• [0053]
    Additionally, as shown in FIG. 10, tangent magnitude points also define the bridge curves. Tangent magnitude point T1 corresponds to the apex 150 (convex curve), and a preferred tangent magnitude value is 0.5. Tangent magnitude point T2 corresponds to the inflection point 155 a (convex curve), and a preferred tangent magnitude value is 0.5. Tangent magnitude point T3 corresponds to the inflection point 155 a (concave curve), and a preferred tangent magnitude value is 1. Tangent magnitude point T4 corresponds to the point 157 (concave curve), and a preferred tangent magnitude value is 1.
  • [0054]
    This information allows for the surface contour of the multi-faceted polygon 50 to be designed to be continuous throughout the multi-faceted polygon 50. In constructing the contour, two associative bridge curves are prepared as the basis of the contour. A first bridge curve is overlaid from the point 157 to the inflection point 155 a, which eliminates the step discontinuity in the curvature that results from having true arcs point continuous and tangent. The second bridge curve is overlaid from the inflection point 155 a to the apex 150. The attachment of the bridge curves at the inflection point 155 a allows for equivalence of the curvature and controls the surface contour of the multi-faceted polygon 50. The dimensions of the curvature at the apex 150 also controls the surface contour of the lattice member. The shape of the contour may be refined using the parametric stiffness controls available at each of the bridge curves. The controls allow for the fine tuning of the shape of each of the lattice members by scaling tangent and curvature poles on each end of the bridge curves.
  • [0055]
    From the foregoing it is believed that those skilled in the pertinent art will recognize the meritorious advancement of this invention and will readily understand that while the present invention has been described in association with a preferred embodiment thereof, and other embodiments illustrated in the accompanying drawings, numerous changes, modifications and substitutions of equivalents may be made therein without departing from the spirit and scope of this invention which is intended to be unlimited by the foregoing except as may appear in the following appended claims. Therefore, the embodiments of the invention in which an exclusive property or privilege is claimed are defined in the following appended claims.

Claims (6)

  1. 1. A golf ball comprising:
    a plurality of dimples ranging from 200 to 300; and
    a plurality of multi-faceted polygons ranging from 60 to 100, each of the plurality of multi-faceted polygons having at least ten facets and a depth ranging from 0.004 inch to 0.01 inch;
    wherein the plurality of dimples and the plurality of multi-faceted polygons cover 70% to 90% of a surface area of the golf ball.
  2. 2. The golf ball according to claim 1 wherein each of the plurality of multi-faceted polygons is triangular in shape.
  3. 3. The golf ball according to claim 1 wherein the plurality of dimples comprises six different sets of dimples, each of the sets of dimples having a different diameter.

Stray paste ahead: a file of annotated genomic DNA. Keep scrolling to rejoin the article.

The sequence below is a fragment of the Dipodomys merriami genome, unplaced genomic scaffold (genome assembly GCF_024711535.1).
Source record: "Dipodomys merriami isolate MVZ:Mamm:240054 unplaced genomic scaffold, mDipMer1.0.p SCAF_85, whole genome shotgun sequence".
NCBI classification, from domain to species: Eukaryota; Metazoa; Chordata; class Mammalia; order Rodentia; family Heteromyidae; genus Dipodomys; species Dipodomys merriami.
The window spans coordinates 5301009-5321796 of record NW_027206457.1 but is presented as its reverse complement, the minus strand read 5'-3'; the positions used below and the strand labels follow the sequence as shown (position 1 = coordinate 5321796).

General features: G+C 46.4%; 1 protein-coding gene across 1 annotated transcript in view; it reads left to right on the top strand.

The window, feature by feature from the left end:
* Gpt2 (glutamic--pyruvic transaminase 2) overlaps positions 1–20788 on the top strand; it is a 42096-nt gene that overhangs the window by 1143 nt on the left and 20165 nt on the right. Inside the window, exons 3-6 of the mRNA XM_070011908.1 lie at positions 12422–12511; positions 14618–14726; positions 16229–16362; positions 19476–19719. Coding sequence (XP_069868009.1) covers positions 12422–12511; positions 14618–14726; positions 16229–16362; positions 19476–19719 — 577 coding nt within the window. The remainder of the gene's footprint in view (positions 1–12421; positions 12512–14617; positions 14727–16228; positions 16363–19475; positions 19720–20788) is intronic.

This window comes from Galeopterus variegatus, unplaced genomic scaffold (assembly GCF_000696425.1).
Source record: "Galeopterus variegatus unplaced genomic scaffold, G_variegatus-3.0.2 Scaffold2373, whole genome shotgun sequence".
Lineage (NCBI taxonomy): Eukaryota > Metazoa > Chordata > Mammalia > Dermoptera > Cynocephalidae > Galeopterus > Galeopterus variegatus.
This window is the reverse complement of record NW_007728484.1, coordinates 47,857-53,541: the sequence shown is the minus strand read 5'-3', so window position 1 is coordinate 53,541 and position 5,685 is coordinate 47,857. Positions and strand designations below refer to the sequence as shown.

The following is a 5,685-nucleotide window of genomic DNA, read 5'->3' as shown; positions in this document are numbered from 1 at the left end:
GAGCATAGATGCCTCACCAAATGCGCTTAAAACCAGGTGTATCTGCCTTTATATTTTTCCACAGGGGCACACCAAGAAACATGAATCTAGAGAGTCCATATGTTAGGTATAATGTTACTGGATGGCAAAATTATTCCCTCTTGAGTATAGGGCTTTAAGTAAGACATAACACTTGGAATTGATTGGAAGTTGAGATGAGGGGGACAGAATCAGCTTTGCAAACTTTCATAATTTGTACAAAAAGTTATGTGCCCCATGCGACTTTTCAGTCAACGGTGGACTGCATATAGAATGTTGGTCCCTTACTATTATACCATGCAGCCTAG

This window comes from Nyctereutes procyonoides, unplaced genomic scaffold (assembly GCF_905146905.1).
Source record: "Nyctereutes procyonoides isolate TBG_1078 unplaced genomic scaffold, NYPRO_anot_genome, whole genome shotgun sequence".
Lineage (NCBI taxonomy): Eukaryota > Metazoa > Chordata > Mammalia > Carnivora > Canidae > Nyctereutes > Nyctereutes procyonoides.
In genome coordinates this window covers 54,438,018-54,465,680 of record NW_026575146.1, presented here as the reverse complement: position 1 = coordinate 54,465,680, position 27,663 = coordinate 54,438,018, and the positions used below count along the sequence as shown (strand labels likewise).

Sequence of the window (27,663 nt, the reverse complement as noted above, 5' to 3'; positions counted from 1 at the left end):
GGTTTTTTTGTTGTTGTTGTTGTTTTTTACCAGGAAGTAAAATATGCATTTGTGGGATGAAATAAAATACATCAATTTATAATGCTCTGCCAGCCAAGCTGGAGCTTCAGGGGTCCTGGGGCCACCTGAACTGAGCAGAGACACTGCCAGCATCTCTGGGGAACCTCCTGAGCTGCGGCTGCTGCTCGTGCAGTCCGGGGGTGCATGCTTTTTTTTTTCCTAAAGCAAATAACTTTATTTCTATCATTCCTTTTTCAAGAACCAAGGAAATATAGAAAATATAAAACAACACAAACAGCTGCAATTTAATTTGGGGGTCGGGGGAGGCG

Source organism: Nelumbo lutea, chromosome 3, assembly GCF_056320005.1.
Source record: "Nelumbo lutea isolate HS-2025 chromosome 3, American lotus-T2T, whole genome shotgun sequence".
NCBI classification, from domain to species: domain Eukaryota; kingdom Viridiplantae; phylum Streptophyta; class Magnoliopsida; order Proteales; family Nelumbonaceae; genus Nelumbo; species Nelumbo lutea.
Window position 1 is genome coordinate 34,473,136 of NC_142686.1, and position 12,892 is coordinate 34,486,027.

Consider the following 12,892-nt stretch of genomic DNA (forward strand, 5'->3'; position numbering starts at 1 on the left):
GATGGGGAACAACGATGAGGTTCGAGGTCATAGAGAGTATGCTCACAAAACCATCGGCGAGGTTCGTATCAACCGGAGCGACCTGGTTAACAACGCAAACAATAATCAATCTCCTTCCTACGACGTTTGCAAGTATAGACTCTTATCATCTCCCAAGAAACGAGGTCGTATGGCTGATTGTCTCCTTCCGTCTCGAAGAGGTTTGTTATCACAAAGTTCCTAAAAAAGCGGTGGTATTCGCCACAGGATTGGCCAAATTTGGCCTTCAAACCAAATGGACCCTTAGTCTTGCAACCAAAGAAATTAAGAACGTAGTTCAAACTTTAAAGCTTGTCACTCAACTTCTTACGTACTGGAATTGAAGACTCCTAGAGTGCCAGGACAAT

4. 4. The golf ball according to claim 3 wherein the six different sets of dimples vary in diameter from 0.160 inch to 0.190 inch.
  5. 5. A golf ball comprising:
    a core having a diameter ranging from 1.20 inches to 1.64 inches and comprising a polybutadiene material;
    a cover composed of an ionomer material and having a thickness ranging from 0.015 inch to 0.075 inch, a surface of the cover comprising a plurality of dimples ranging from 200 to 300 and a plurality of multi-faceted polygons ranging from 60 to 100, each of the plurality of multi-faceted polygons having at least ten facets and a depth ranging from 0.004 inch to 0.01 inch;
    wherein the golf ball has a diameter ranging from 1.65 inches to 1.72 inches.
  6. 6. The golf ball according to claim 10 further comprising an inner layer disposed between the core and the cover, the inner layer having a thickness ranging from 0.025 inch to 0.100 inch.
US11830113 2005-03-17 2007-07-30 Aerodynamic pattern for a golf ball Active US7547259B2 (en)

Priority Applications (3)

Application Number Priority Date Filing Date Title
US59419005 true 2005-03-17 2005-03-17
US11276786 US7250011B2 (en) 2005-03-17 2006-03-14 Aerodynamic pattern for a golf ball
US11830113 US7547259B2 (en) 2005-03-17 2007-07-30 Aerodynamic pattern for a golf ball

Applications Claiming Priority (1)

Application Number Priority Date Filing Date Title
US11830113 US7547259B2 (en) 2005-03-17 2007-07-30 Aerodynamic pattern for a golf ball

Publications (2)

Publication Number Publication Date
US20080020866A1 true true US20080020866A1 (en) 2008-01-24
US7547259B2 US7547259B2 (en) 2009-06-16

Family

ID=37083802

Family Applications (2)

Application Number Title Priority Date Filing Date
US11276786 Active US7250011B2 (en) 2005-03-17 2006-03-14 Aerodynamic pattern for a golf ball
US11830113 Active US7547259B2 (en) 2005-03-17 2007-07-30 Aerodynamic pattern for a golf ball

Family Applications Before (1)

Application Number Title Priority Date Filing Date
US11276786 Active US7250011B2 (en) 2005-03-17 2006-03-14 Aerodynamic pattern for a golf ball

Country Status (1)

Country Link
US (2) US7250011B2 (en)

Cited By (1)

* Cited by examiner, † Cited by third party
Publication number Priority date Publication date Assignee Title
US20120302378A1 (en) * 2011-05-24 2012-11-29 Bridgestone Sports Co., Ltd. Golf ball

Families Citing this family (7)

* Cited by examiner, † Cited by third party
Publication number Priority date Publication date Assignee Title
US8083614B2 (en) 2009-02-20 2011-12-27 Bridgestone Sports Co., Ltd. Golf ball and method for designing same
US8556751B2 (en) * 2009-10-28 2013-10-15 Nike, Inc. Golf ball with projections adjacent dimples
US20110194950A1 (en) * 2010-02-10 2011-08-11 Shenoi Ramesh B Efficiency improvements for liquid ring pumps
US9403063B2 (en) 2013-12-20 2016-08-02 Acushnet Company Golf ball aerodynamic configuration